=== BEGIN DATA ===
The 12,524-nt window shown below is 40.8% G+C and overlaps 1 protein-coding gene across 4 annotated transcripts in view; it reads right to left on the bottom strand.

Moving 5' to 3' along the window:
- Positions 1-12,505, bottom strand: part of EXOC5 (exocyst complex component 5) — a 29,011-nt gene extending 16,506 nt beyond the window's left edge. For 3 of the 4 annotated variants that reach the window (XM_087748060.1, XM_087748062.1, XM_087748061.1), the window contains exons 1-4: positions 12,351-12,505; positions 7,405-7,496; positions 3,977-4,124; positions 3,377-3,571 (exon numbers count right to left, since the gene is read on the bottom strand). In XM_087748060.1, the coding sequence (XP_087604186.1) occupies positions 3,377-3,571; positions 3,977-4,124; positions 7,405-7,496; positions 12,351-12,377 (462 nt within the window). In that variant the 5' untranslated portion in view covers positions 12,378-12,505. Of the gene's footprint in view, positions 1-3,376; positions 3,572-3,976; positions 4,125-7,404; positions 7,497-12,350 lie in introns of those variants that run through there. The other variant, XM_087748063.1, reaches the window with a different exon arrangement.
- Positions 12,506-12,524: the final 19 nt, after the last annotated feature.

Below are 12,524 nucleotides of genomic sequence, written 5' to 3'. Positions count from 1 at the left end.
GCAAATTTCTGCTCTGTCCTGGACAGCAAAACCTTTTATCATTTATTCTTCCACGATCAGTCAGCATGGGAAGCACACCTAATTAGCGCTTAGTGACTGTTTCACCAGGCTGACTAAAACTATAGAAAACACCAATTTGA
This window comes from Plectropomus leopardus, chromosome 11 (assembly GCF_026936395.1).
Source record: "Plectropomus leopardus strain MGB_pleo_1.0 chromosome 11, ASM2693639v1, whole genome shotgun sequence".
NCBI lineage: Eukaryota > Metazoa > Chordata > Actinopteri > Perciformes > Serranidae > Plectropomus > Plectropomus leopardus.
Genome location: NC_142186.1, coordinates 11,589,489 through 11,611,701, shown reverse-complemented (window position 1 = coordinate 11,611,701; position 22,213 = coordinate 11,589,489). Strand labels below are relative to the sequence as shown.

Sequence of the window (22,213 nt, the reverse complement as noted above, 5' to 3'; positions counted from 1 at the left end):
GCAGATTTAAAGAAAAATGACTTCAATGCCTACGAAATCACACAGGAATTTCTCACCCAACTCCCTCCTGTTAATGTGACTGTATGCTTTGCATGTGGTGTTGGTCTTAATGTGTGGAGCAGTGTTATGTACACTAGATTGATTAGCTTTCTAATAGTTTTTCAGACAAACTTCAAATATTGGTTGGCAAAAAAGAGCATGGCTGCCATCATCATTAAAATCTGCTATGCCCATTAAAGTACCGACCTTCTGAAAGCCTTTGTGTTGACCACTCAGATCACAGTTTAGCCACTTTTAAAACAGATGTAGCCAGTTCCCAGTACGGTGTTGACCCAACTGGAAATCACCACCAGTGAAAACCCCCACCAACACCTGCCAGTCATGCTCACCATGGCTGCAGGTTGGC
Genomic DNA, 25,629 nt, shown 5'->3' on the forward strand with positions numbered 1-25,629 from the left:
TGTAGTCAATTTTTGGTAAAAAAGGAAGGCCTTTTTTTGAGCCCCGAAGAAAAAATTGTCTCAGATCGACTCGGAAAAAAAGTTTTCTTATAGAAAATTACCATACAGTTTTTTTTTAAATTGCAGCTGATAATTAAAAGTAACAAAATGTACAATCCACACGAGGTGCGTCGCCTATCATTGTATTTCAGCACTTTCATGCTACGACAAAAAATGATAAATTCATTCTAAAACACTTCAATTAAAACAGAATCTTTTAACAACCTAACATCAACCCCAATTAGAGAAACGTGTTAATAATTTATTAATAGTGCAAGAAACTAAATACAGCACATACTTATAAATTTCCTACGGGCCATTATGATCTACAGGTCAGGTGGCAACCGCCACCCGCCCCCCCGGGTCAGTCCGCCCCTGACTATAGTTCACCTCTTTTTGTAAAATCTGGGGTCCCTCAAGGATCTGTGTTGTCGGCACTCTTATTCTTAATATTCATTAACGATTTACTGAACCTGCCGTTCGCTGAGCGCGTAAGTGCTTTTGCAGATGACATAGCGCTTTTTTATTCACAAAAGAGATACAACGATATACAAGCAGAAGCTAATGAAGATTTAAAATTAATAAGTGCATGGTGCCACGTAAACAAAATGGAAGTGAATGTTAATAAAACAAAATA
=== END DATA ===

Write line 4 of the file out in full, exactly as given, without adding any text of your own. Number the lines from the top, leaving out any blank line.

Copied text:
- Positions 12,506-12,524: the final 19 nt, after the last annotated feature.